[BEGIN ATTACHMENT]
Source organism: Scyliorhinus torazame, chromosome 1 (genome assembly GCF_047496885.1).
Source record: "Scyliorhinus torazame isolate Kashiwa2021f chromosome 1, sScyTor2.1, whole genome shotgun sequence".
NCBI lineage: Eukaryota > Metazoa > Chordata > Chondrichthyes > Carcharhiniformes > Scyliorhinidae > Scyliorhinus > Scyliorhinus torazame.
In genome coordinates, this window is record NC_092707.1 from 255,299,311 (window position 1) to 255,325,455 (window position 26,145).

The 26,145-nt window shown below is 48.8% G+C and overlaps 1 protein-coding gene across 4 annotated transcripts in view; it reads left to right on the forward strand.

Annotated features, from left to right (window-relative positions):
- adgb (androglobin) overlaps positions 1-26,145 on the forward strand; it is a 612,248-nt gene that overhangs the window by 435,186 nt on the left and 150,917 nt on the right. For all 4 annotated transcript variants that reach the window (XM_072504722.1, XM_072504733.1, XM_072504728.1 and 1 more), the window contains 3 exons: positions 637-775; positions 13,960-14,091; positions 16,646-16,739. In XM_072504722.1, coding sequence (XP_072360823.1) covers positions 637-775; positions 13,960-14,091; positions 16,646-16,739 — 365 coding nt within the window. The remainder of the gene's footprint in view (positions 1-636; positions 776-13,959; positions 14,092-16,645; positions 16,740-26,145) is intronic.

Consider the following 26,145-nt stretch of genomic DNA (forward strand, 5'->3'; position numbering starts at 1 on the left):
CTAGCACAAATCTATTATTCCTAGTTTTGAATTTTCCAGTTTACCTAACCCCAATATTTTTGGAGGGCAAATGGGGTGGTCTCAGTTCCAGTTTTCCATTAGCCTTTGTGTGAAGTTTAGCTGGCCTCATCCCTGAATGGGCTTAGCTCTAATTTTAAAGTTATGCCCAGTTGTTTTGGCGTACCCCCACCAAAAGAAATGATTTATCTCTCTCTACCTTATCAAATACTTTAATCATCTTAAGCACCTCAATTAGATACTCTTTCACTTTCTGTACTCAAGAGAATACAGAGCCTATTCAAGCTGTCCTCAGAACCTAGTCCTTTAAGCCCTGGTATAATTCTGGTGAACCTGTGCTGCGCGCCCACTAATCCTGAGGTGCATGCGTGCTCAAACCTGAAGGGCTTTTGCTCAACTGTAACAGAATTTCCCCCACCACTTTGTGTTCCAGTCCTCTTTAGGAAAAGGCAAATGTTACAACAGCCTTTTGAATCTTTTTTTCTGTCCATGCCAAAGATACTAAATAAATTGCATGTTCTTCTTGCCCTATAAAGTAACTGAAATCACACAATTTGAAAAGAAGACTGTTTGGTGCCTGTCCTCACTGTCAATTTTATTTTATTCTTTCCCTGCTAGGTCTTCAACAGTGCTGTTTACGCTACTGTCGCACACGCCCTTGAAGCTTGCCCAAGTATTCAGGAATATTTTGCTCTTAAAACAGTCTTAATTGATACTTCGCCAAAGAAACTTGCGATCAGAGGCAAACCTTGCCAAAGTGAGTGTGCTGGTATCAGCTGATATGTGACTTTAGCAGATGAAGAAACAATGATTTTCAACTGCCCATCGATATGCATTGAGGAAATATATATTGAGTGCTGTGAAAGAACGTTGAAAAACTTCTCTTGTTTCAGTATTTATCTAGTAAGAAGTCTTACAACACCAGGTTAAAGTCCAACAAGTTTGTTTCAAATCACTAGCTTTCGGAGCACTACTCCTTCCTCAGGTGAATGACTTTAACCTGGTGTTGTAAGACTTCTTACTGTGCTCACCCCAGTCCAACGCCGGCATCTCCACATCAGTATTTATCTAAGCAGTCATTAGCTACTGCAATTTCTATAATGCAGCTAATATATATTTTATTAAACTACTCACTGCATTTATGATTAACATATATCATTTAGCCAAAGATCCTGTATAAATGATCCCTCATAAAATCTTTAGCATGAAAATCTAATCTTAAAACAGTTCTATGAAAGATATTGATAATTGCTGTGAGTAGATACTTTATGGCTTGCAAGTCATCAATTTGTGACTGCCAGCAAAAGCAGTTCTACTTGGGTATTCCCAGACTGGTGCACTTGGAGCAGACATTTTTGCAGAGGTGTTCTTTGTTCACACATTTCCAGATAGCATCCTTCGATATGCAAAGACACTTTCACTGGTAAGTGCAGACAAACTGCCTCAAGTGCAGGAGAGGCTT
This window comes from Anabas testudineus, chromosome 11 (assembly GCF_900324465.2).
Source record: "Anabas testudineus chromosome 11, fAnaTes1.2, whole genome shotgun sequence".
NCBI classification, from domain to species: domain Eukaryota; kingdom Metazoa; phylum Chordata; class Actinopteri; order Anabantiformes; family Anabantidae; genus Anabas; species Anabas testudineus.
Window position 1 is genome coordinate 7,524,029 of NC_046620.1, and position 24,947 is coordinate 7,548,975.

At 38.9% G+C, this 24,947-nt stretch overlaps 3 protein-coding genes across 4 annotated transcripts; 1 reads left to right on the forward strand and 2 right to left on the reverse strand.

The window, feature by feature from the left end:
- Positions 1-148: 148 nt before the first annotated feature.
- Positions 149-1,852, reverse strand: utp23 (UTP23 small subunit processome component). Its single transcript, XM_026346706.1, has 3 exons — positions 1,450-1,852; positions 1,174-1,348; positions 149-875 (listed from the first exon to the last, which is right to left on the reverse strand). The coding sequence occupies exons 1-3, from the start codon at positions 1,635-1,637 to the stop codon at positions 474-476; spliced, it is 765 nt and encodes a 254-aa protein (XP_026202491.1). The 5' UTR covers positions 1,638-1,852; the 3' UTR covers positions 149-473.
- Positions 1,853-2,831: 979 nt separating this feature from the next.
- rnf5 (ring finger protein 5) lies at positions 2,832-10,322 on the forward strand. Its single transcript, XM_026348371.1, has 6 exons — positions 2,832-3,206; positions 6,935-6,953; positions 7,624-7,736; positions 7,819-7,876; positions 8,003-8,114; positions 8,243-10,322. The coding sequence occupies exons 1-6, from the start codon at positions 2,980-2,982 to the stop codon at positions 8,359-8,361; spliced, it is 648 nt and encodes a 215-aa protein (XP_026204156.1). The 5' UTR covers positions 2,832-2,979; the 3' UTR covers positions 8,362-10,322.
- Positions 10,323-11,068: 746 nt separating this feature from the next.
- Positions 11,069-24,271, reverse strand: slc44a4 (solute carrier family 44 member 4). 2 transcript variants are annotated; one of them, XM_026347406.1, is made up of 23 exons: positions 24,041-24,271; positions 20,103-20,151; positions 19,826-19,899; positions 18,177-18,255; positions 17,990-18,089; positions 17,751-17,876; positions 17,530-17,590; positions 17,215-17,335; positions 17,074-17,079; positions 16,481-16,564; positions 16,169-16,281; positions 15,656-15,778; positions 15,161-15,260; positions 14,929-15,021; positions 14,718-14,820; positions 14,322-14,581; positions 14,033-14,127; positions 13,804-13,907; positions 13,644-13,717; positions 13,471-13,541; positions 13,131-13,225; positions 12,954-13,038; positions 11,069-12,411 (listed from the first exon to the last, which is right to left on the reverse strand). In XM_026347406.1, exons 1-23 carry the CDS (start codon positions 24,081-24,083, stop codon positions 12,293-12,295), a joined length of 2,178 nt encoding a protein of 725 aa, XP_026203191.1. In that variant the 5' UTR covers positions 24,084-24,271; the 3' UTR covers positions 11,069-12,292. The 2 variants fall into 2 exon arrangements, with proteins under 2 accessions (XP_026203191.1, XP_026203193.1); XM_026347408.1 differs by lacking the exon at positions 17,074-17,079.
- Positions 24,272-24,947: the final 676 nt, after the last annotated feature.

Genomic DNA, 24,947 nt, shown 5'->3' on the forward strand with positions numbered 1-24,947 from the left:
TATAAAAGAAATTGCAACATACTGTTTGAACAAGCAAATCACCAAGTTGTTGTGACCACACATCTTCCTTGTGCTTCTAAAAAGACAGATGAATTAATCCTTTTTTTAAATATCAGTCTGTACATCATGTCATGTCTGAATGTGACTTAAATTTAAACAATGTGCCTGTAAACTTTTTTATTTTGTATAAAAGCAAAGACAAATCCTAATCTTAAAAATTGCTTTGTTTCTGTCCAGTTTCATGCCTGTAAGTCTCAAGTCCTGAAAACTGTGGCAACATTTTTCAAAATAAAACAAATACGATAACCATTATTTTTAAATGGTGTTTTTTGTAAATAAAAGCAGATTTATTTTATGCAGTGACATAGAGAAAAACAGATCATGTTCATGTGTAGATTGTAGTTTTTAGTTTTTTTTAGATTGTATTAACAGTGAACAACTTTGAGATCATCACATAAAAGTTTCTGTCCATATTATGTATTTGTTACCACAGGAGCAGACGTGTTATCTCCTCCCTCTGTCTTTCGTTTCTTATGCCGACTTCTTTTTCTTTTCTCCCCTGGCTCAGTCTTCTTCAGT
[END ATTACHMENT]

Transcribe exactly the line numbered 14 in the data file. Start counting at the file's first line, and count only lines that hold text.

At 38.9% G+C, this 24,947-nt stretch overlaps 3 protein-coding genes across 4 annotated transcripts; 1 reads left to right on the forward strand and 2 right to left on the reverse strand.